London Detectives May and Bryant of the Peculiar Crimes Unit have to figure out who’s behind a string of bizarre deaths – rat poison, snake venom, spontaneous explosion – and catch the guy before another member of a large, prominent family dies. The peculiarity of the story is interesting enough to keep reading, but the space between crimes is long and the constant retelling of the facts is boring. I wanted to like this book but indeed I didn’t. I was even tempted to quit halfway through, but there’s something very unnatural about that. I’ve only done it once – with A Casual Vacancy – and it still feels like I abandoned someone.

Buy Seventy-Seven Clocks here.

Let’s move on to a book that rocked my socks off. Dark Places. Good golly.

For all the ways Gone Girl made me question denouements, Dark Places left me wondering what goes on in Gillian Flynn’s head. Does she sleep with a nightlight on? Does her husband keep a constant eye on her, you know, just in case?

Dark placesLibby Day lives in a very sad reality. She was seven years old when her teenage brother, Ben, murdered their mother and two sisters. Quite violently, in fact. The family was losing their farm, their jerk of a father only came around for hand-outs, and Ben had begun dabbling in devil worship. Two decades later, she’s living on the fringe. Nearly broke, the kleptomaniac has no real relationships, no self-respect, and no hope. She only thinks of suicide casually now, so there’s a plus.

In a desperate need for money (and a subconscious need to find out what really happened all those years ago), Libby agrees to do some detective work on the murders on behalf of the Kill Club, a group of obsessed people who role play and plead innocence for the incarcerated. They all say Ben is not guilty.

Seriously, they’re all so messed up.

The truth finally surfaces, and once I was on the cusp of that truth I couldn’t put down the book. Gillian Flynn – again – tells a completely CRAZY story of people whom I can barely imagine, but she does it so beautifully that you sort of don’t care that Libby isn’t lovable or that the Kill Club people should find other ways to spend their time. Her storytelling is impeccable. Five stars for sure.

Buy Dark Places here. 

Two days in Horrorstör

I don’t normally finish books in two days, but this one was a quick read. The short page count helped, but it was primarily the tension in the story that kept me enthralled. Once I was in ORSK, I couldn’t leave until the mystery was solved.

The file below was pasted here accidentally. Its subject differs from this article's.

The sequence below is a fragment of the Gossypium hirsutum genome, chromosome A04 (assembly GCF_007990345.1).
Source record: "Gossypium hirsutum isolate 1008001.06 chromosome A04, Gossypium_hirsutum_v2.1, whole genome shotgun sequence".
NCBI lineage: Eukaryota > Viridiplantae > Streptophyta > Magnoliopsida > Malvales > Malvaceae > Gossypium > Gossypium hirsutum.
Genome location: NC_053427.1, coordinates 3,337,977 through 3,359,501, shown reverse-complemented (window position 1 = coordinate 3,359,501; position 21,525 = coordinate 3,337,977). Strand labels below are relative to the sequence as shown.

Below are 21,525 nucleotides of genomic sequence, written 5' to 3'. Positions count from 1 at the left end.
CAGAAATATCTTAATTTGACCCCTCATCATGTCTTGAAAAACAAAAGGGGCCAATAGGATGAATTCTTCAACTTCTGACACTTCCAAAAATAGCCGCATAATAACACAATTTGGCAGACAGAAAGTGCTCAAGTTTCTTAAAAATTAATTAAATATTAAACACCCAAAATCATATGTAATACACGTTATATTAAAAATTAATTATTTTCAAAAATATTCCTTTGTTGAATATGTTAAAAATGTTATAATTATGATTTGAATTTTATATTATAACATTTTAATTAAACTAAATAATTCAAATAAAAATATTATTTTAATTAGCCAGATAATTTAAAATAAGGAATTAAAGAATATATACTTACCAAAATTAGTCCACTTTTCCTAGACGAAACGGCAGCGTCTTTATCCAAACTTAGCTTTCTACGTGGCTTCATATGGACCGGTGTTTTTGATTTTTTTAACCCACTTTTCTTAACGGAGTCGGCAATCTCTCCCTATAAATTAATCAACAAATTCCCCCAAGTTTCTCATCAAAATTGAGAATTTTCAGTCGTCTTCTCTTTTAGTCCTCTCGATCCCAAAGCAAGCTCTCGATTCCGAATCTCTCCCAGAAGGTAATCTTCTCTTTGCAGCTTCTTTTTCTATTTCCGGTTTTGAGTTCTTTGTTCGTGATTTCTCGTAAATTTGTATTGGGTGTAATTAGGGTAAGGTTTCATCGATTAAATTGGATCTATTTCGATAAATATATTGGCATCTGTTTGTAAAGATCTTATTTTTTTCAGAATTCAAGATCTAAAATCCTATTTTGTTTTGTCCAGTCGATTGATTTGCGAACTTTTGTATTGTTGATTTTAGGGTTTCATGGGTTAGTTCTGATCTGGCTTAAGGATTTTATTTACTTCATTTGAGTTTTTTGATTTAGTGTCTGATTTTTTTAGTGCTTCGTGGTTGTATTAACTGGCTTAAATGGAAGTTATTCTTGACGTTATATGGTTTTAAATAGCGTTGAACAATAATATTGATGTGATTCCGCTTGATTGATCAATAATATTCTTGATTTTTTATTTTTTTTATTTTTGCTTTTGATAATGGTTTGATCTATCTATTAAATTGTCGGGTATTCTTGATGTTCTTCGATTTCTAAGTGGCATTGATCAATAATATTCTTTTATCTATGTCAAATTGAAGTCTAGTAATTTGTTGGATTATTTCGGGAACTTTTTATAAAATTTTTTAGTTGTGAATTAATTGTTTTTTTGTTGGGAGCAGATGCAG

First, the cover. If you’ve been in an IKEA, the design concept is entirely familiar to you. In every way the book is designed to make you think of IKEA. The author even references IKEA just in case you’re not sure. The store, in this case, is ORSK, the American version of IKEA and it’s designed to entrap its customers in a counterclockwise maze of home goods and office furniture (just like IKEA). You can eat meatballs in the cafeteria and peruse the make-shift kitchens and living rooms and pretend they’re your own  (just like IKEA). Everything is hard to pronounce so you can’t call anything by it’s actual name (just like IKEA). You get the gist.

Gotta love the back side:


The story begins with Amy, a dissatisfied ORSK employee, who’s asked to participate in a secret overnight shift to help determine why strange things are happening at the store – odd smells and stains, broken pieces of furniture, other unexplained occurrences that aren’t being caught on the security cameras. Along with Amy’s boss, a third employee agrees to the overnight shift and thus begins the adventure. The entire book lasts one full night in ORSK.

I cannot overstate the brilliance of the book design. Every chapter is named after a piece of furniture that applies to the content of the story. In keeping with the horror genre, the chapters (and furniture) become more gruesome.

Horrorstor chapter

The front matter of the book offers you a showroom map so you can keep track of where the characters are throughout the story.

Inside Horrorstor

This is not just about the solving of a crime. It’s a true horror story with blood and pus and other things that made me squirm. I don’t normally read this sort of fiction but aesthetics of Horrorstör captured me. I love IKEA, with its cheap batteries and meatballs with gravy. I read this book if only to enjoy the parody of the Swedish box store. In the end, it was a thrilling and creative read.

Buy Horrorstör here.